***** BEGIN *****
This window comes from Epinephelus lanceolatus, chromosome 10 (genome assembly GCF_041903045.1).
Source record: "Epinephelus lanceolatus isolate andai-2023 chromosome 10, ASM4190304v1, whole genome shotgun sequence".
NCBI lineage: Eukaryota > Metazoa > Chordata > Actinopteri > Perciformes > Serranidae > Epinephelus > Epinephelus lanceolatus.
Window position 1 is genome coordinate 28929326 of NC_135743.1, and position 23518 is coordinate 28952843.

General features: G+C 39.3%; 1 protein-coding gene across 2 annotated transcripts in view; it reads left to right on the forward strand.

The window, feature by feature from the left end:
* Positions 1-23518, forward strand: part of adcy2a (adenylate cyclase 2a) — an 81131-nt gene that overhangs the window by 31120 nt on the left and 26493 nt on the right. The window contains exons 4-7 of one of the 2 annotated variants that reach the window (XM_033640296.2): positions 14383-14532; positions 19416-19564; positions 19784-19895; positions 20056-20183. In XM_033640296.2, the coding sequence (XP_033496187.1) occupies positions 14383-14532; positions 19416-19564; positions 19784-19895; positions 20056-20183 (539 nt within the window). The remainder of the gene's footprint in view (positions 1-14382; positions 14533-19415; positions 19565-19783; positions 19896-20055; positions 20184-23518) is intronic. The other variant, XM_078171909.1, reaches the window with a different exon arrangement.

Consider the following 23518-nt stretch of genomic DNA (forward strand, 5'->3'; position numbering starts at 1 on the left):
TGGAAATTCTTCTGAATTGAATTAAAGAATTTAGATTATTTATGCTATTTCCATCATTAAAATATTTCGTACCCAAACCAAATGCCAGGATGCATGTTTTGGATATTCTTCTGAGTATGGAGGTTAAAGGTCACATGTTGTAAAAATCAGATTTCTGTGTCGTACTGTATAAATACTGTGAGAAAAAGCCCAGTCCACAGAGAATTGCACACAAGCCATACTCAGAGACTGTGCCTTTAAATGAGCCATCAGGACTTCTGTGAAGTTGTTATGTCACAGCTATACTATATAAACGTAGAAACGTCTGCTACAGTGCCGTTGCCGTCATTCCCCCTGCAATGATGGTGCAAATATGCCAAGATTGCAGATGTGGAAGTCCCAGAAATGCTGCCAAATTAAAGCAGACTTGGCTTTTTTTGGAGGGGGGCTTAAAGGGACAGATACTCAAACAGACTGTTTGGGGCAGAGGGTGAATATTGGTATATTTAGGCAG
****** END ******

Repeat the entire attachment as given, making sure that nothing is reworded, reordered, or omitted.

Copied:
This window comes from Epinephelus lanceolatus, chromosome 10 (genome assembly GCF_041903045.1).
Source record: "Epinephelus lanceolatus isolate andai-2023 chromosome 10, ASM4190304v1, whole genome shotgun sequence".
NCBI lineage: Eukaryota > Metazoa > Chordata > Actinopteri > Perciformes > Serranidae > Epinephelus > Epinephelus lanceolatus.
Window position 1 is genome coordinate 28929326 of NC_135743.1, and position 23518 is coordinate 28952843.

General features: G+C 39.3%; 1 protein-coding gene across 2 annotated transcripts in view; it reads left to right on the forward strand.

The window, feature by feature from the left end:
* Positions 1-23518, forward strand: part of adcy2a (adenylate cyclase 2a) — an 81131-nt gene that overhangs the window by 31120 nt on the left and 26493 nt on the right. The window contains exons 4-7 of one of the 2 annotated variants that reach the window (XM_033640296.2): positions 14383-14532; positions 19416-19564; positions 19784-19895; positions 20056-20183. In XM_033640296.2, the coding sequence (XP_033496187.1) occupies positions 14383-14532; positions 19416-19564; positions 19784-19895; positions 20056-20183 (539 nt within the window). The remainder of the gene's footprint in view (positions 1-14382; positions 14533-19415; positions 19565-19783; positions 19896-20055; positions 20184-23518) is intronic. The other variant, XM_078171909.1, reaches the window with a different exon arrangement.

Consider the following 23518-nt stretch of genomic DNA (forward strand, 5'->3'; position numbering starts at 1 on the left):
TGGAAATTCTTCTGAATTGAATTAAAGAATTTAGATTATTTATGCTATTTCCATCATTAAAATATTTCGTACCCAAACCAAATGCCAGGATGCATGTTTTGGATATTCTTCTGAGTATGGAGGTTAAAGGTCACATGTTGTAAAAATCAGATTTCTGTGTCGTACTGTATAAATACTGTGAGAAAAAGCCCAGTCCACAGAGAATTGCACACAAGCCATACTCAGAGACTGTGCCTTTAAATGAGCCATCAGGACTTCTGTGAAGTTGTTATGTCACAGCTATACTATATAAACGTAGAAACGTCTGCTACAGTGCCGTTGCCGTCATTCCCCCTGCAATGATGGTGCAAATATGCCAAGATTGCAGATGTGGAAGTCCCAGAAATGCTGCCAAATTAAAGCAGACTTGGCTTTTTTTGGAGGGGGGCTTAAAGGGACAGATACTCAAACAGACTGTTTGGGGCAGAGGGTGAATATTGGTATATTTAGGCAG